Conservative Christians on college campuses have faced increasing levels of backlash and even censorship from professors, administrators, and fellow students in recent years.
One Hunter College professor gained notoriety earlier this year for toppling a pro-life group’s display and unleashing an expletive-laden tirade.
Pro-abortion professor Shellyne Rodriquez harassed and assaulted two pro-Life students at Hunter College.
Rodriguez is an open Marxist at the College and has yet to be reprimanded for her unhinged and violent outburst. pic.twitter.com/xHDYAf2Qq4
— Citizen Free Press (@CitizenFreePres) May 21, 2023
Although reports indicated that Shellyne Rodriguez was not immediately reprimanded, she later faced criminal charges and lost her job after allegedly confronting a New York Post reporter with a machete when he attempted to ask her about the incident.
In another case, Southern Illinois University Edwardsville student Maggie DeJong took the institution to court over her claim that she faced discrimination and had her First Amendment rights violated after a trio of students complained about her social media posts.
University personnel reportedly instructed the students to report DeJong’s supposedly “harmful rhetoric” on topics including critical race theory, defunding the police, and abortion.
The university reportedly sent her official orders not to have any contact with the students who did not approve of her conservative views, and she retained attorneys from Alliance Defending Freedom to initiate a lawsuit.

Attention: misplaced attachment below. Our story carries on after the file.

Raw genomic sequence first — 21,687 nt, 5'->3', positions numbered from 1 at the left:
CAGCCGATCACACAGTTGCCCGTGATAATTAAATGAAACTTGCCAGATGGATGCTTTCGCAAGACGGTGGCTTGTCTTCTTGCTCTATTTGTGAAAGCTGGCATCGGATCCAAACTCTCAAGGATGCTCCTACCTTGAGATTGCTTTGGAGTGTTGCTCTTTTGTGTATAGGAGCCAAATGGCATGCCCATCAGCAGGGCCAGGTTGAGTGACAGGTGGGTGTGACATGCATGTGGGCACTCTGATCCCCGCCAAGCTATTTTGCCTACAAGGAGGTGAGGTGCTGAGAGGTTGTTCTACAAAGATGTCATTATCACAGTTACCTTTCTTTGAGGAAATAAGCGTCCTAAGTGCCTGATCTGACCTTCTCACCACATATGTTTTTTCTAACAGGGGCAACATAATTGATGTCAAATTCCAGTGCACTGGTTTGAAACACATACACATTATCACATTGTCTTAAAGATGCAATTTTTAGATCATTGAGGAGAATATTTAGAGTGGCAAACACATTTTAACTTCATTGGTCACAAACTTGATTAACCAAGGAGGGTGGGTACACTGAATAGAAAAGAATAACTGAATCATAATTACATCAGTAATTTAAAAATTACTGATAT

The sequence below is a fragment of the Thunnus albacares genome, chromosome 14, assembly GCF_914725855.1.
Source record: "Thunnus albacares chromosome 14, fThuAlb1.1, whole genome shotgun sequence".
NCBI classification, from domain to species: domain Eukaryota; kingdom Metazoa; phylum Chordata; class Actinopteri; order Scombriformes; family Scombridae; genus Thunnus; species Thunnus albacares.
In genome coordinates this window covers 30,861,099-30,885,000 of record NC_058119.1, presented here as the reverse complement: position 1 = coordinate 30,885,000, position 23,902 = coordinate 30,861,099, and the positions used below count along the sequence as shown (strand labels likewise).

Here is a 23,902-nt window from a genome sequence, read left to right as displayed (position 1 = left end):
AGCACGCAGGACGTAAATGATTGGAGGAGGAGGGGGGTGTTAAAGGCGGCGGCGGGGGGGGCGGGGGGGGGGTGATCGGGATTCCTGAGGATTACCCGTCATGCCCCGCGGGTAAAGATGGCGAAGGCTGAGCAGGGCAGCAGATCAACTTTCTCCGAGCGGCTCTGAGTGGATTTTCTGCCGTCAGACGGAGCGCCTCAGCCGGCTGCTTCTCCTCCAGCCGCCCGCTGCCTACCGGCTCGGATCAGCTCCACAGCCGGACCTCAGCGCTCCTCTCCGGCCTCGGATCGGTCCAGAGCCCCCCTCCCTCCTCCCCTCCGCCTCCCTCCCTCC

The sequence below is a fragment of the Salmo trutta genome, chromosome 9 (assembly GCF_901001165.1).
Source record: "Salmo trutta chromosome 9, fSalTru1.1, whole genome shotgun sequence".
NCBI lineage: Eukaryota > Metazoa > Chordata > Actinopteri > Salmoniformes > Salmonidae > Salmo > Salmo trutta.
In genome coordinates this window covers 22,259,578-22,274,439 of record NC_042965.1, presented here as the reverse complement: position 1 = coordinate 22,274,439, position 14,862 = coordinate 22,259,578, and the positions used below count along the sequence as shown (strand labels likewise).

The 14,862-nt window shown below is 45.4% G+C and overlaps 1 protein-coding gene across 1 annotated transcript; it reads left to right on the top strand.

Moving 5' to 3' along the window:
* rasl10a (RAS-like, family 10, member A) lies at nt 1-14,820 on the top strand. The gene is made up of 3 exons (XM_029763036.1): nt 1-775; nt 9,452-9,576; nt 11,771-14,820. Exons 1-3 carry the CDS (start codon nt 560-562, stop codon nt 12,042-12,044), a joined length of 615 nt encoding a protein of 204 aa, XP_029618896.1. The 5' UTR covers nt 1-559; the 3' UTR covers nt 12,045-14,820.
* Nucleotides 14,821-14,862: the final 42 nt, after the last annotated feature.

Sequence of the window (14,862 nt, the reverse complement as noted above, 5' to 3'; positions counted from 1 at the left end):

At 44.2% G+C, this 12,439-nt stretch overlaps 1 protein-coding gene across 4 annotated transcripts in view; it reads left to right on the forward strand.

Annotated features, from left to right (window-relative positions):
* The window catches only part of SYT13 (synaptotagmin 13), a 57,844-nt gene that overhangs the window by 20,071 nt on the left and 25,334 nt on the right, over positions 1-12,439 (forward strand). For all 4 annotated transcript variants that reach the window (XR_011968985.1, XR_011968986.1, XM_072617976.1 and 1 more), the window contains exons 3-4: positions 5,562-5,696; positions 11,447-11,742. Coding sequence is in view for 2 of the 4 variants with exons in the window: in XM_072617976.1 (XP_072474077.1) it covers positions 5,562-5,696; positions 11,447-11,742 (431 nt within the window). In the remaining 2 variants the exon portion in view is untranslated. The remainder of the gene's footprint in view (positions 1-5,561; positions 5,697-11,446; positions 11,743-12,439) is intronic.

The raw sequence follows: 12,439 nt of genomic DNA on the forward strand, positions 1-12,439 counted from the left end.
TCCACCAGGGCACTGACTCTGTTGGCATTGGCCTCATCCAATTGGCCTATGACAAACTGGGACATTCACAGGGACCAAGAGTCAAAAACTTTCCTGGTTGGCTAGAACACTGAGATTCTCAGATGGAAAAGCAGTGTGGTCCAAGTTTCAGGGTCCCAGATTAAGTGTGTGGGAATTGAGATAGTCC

In a settlement reached last week, the university agreed to pay DeJong $80,000 and require three of its professors to undergo a training session on the topic of free speech.
“Maggie, like every other student, is protected under the First Amendment to respectfully share her personal beliefs, and university officials were wrong to issue gag orders and silence her speech,” insisted ADF legal counsel Mathew Hoffmann in response to the settlement.
He went on to conclude that DeJong’s victory highlights the fact that public universities “can’t punish students for expressing their political and religious viewpoints.”
As for the university, which is also reportedly in the process of rewriting certain policies in its student handbook as part of the settlement, Chancellor James T. Minor claimed that SIUE is “unequivocally committed to protecting First Amendment rights and does not have policies that restrict free speech nor support censorship.”
His statement went on to assert: “For decades, universities have embraced the challenge of vigorously protecting free speech while at the same time creating a safe learning environment for the expression of diverse views. Protecting these two principles can create tensions.”